It’s been months since I wanted to launch podcast on how AI and emerging tech influences the way we live and work. I keep meeting incredibly curious and insightful scientists and business people like Guido Palazzo (you MUST check his work!) and it’s a sin not to share their wisdom and knowledge (and shamelessly learn more myself). I finally made Are You Human Podcast happen, although it took me longer than I hoped.
No, it wasn’t lack of time. I believe that you always can find time for something important to you.
It was killing procrastination with another form of it.
The paradoxical trap
I wanted to launch prepared, so I kept researching about podcasting; what questions should I ask not to sound like a broken record, but make the guest feel like I’ve done my homework; how other podcasters do it (what’s Lex Fridman’s and Reid Hoffman’s Masters of Scale secret sauce and how can I pour some of it on my podcast?).
Then I got into equipment, microphone, lighting, tone of voice, discussion (damn you “uhm” and “like” pauses!), accent (should I keep practicing my British accent or keep that influence of London’s melting pot of cultures I hang out with), gesticulation (that living in Italy permanently ingrained hands gesticulation in me – should I tight my hands or at least keep them in my pocket?), overthinking (should I read books on mindfulness?). And what about my video background; should I buy tons of hardcover books (although I read on my iPad) to make it look like I’m an intellectual bookworm junkie – but not to overdo it – I wouldn’t want to be taken as a snob levitating between Freud, Sun Tzu’s Art of War and quantum physics, that I understand nothing about…?
And so I got myself entangled in the Browser Tab Centipede Monster – dozens of youtube tutorials on how to start, how to be more productive and more prepared. The more I read or watched other interviewers, the more discouraged and scared I was, seeing my imperfections. And while it was giving me illusion of progress (those ‘Aha!’ moments), it also made me feel too distracted or tired to focus on deep work. Yet another day was gone.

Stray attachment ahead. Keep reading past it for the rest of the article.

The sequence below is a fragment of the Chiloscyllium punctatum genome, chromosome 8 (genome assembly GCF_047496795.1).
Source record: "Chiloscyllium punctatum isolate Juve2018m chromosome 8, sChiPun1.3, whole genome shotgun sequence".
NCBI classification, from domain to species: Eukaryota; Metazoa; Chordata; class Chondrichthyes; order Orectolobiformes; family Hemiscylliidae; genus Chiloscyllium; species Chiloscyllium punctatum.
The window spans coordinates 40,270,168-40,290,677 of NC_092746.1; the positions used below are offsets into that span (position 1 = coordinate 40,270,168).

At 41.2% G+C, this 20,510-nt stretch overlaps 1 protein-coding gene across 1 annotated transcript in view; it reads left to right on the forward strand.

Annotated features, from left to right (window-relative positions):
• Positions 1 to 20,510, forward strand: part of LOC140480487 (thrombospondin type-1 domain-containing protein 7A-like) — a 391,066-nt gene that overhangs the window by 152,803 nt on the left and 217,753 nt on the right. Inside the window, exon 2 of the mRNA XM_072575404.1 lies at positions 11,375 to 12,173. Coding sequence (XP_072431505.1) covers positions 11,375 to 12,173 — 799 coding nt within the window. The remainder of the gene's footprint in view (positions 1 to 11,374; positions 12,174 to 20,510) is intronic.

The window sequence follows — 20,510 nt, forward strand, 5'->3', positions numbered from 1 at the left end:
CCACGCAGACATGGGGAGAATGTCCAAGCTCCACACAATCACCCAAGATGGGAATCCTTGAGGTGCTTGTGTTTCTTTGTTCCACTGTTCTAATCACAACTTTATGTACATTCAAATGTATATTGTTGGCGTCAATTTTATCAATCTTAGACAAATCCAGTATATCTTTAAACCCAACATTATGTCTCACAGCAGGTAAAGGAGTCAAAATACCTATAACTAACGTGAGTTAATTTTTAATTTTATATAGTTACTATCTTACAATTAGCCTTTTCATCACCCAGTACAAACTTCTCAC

I decided to start and correct my mistakes as I go. I hope audience will be forgiving and generous with a constructive criticism.
The truth is that no book, school or podcast will give you the definite answers. Especially when you’re trying to do something different – and craft your style. You’ll never be ready and you’ll learn most by doing. Stop waiting for that ‘perfect’ moment. Courage is not the opposite of fear. Action is.
Image by Janis Ozolins
I know I’m not the only one who experiences illusion of progress while in reality, falls short to another form of procrastination. It’s no secret that the human mind has a natural inclination towards avoiding discomfort and seeking immediate gratification.
Authors of self-help books, podcast creators and such thrive (and monetise) on our fear of starting. We read or watch something that we most likely already know. We stay in to listen to it over and over again, just being told with different words and by different faces. That one more article will give us a more nuanced knowledge, where we’ll gain an edge, right?
The illusion of progress
We trick ourselves into believing that by gathering knowledge about productivity techniques, we are making significant strides towards our goals. We collect many tips and strategies, intending to apply them at some future point. Yet, we’re nowhere closer to launching our thing.